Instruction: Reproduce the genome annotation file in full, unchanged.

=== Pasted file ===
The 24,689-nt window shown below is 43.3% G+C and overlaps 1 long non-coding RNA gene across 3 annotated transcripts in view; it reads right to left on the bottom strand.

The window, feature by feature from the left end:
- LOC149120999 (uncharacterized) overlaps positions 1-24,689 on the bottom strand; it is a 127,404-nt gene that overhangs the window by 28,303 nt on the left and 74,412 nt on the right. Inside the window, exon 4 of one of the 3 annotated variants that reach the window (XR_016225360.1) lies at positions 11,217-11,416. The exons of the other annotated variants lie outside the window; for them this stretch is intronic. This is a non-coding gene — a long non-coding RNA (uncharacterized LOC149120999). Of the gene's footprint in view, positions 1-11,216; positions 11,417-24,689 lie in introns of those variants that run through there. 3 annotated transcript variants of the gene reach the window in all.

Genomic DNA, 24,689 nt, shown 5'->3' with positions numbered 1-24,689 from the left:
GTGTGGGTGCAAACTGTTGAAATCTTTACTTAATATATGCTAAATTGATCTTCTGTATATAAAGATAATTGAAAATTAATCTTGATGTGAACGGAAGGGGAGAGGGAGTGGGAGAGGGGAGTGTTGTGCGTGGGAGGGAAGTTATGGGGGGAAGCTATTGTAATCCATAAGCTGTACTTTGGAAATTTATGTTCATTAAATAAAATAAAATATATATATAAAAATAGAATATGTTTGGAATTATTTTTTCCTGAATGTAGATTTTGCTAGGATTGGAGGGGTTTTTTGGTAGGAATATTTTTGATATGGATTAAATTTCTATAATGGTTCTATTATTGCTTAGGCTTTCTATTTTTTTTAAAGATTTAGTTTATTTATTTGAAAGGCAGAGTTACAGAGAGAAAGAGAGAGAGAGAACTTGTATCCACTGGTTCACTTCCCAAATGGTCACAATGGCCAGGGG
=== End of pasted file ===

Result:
The 24,689-nt window shown below is 43.3% G+C and overlaps 1 long non-coding RNA gene across 3 annotated transcripts in view; it reads right to left on the bottom strand.

The window, feature by feature from the left end:
- LOC149120999 (uncharacterized) overlaps positions 1-24,689 on the bottom strand; it is a 127,404-nt gene that overhangs the window by 28,303 nt on the left and 74,412 nt on the right. Inside the window, exon 4 of one of the 3 annotated variants that reach the window (XR_016225360.1) lies at positions 11,217-11,416. The exons of the other annotated variants lie outside the window; for them this stretch is intronic. This is a non-coding gene — a long non-coding RNA (uncharacterized LOC149120999). Of the gene's footprint in view, positions 1-11,216; positions 11,417-24,689 lie in introns of those variants that run through there. 3 annotated transcript variants of the gene reach the window in all.

Genomic DNA, 24,689 nt, shown 5'->3' with positions numbered 1-24,689 from the left:
GTGTGGGTGCAAACTGTTGAAATCTTTACTTAATATATGCTAAATTGATCTTCTGTATATAAAGATAATTGAAAATTAATCTTGATGTGAACGGAAGGGGAGAGGGAGTGGGAGAGGGGAGTGTTGTGCGTGGGAGGGAAGTTATGGGGGGAAGCTATTGTAATCCATAAGCTGTACTTTGGAAATTTATGTTCATTAAATAAAATAAAATATATATATAAAAATAGAATATGTTTGGAATTATTTTTTCCTGAATGTAGATTTTGCTAGGATTGGAGGGGTTTTTTGGTAGGAATATTTTTGATATGGATTAAATTTCTATAATGGTTCTATTATTGCTTAGGCTTTCTATTTTTTTTAAAGATTTAGTTTATTTATTTGAAAGGCAGAGTTACAGAGAGAAAGAGAGAGAGAGAACTTGTATCCACTGGTTCACTTCCCAAATGGTCACAATGGCCAGGGG